Separate names with a comma.
Discussion in 'General Baptist Discussions' started by Dale-c, Aug 2, 2007.
When we seem to care so much about peace, what do you think about this quote by John Calvin?
Would Calvin consider it a blessed necessity to contend with me if I disagreed with him?
I think to often in the name of cooperation of peace we are willing to throw away what is necessary. As Christ is our example, we should conserve what must be conserved, and fight for what is being attacked. God's holieness is worth defending, his power worth protecting (not that He needs us) and his chruch worth keeping a pure bride.
Why do people always use the phrase about Calvin "people who disagreed with him" as if it was all about John Calvin?
He is talking about the things of Christ here, not the opinions on John Calvin.
just to be a stinker
wasnt the calvin camp at the time of him being alive - kinda known for handing over fellow Christians that he disagreed with to get killed? or at the very least punishing them himself?
I agree, anything less is compromise. In the name of unity I've seen too much compromise in christianity.
No, that is a modern invention of arminian calvin haters. it is ad hominem.
There was one man, Servetus that was put to death by the secular state that Calvin supported but he was not a Christian.
I was raised believing the same as you. Those are lies and slanders against a Christian man and people should be ashamed of themselves for propagating them.
See, people who disagreed with Calvin would come up with these stories to kill his reputation.
If you can't refute his arguments with scripture, well then assassinate his character.
That is what people have been doing for years.
The Romans, the Jews, the Moslems, the Catholics, Protestants, Calvinists, Armininists, Puritans...
they all attempted to "keep the peace" by eliminating the opposition.
Anybody know if the Baptists participated in cleansing the church this way?
I wasn't aware of anyone else using the phrase "people who disagreed with him" to describe Calvin, though I'm sure it's been used in discussions of a great many people.
My point was that the statement itself is rather insignificant -- almost everyone is going to easily agree with it. The difficulty is in determining exactly what things are necessary to maintain the kingdom of Christ.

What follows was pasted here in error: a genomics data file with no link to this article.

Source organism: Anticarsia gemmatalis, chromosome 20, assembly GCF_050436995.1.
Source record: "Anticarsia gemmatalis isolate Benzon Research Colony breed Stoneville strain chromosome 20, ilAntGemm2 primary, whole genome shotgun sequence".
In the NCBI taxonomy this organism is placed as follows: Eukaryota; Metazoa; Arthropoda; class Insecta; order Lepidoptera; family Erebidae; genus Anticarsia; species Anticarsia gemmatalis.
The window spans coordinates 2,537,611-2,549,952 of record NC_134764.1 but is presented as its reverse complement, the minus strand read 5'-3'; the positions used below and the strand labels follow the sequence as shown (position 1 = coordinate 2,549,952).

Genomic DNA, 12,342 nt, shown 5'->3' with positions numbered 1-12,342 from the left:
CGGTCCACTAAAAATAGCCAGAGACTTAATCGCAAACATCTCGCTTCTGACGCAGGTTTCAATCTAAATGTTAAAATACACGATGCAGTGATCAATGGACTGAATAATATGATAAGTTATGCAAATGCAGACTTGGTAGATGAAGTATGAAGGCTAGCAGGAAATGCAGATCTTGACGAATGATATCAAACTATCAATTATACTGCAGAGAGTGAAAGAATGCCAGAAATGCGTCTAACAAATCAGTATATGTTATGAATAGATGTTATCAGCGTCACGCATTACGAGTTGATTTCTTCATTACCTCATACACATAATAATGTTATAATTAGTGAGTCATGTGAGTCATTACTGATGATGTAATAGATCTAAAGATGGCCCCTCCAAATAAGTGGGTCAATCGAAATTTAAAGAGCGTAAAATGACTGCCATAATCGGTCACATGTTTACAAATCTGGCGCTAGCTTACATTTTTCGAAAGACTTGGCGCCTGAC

Deacon , just for starters who were the people that the Puritans "eliminated " ? Are you talking about the Salem with trials ?
Calvin stated of Servetus, when writing to his friend William Farel on 13 February 1546:
"Servetus has just sent me a long volume of his ravings. If I consent he will come here, but I will not give my word for if he comes here, if my authority is worth anything, I will never permit him to depart alive ("Si venerit, modo valeat mea autoritas, vivum exire nunquam patiar").
It turned out that Calvin had a great deal of authority and Servetus was burned at the stake.
Actually, quite the contrary is true. The primary complaint against Servetus was in Vienna, not Geneva. So Servetus was given the choice to be extradited to Vienna (where he would have been prosecuted and almost certainly put to death), or to stay in Geneva. Servetus chose to stay in Geneva. If he had chosen to go to Vienna, he would have left Geneva alive contrary to Calvin's will and authority. Servetus simply wouldn't have lived for very long in Vienna. Calvin didn't even have the authority to change the method of execution to beheading, which is what Calvin wanted, so that Servetus would not have suffered as much.
That letter To Farel was written about 7 years prior to Servetus' death . And even when Servetus was executed Calvin was not yet a citizen of Geneva . He did not become one until 5 years before his death .
Calvin said that he 'desire[d ] that the severity of the punishment may be mitigated." Farel roundly criticized Calvin for that weakness . Others complained to Calvin about being too sensitive regarding the matter .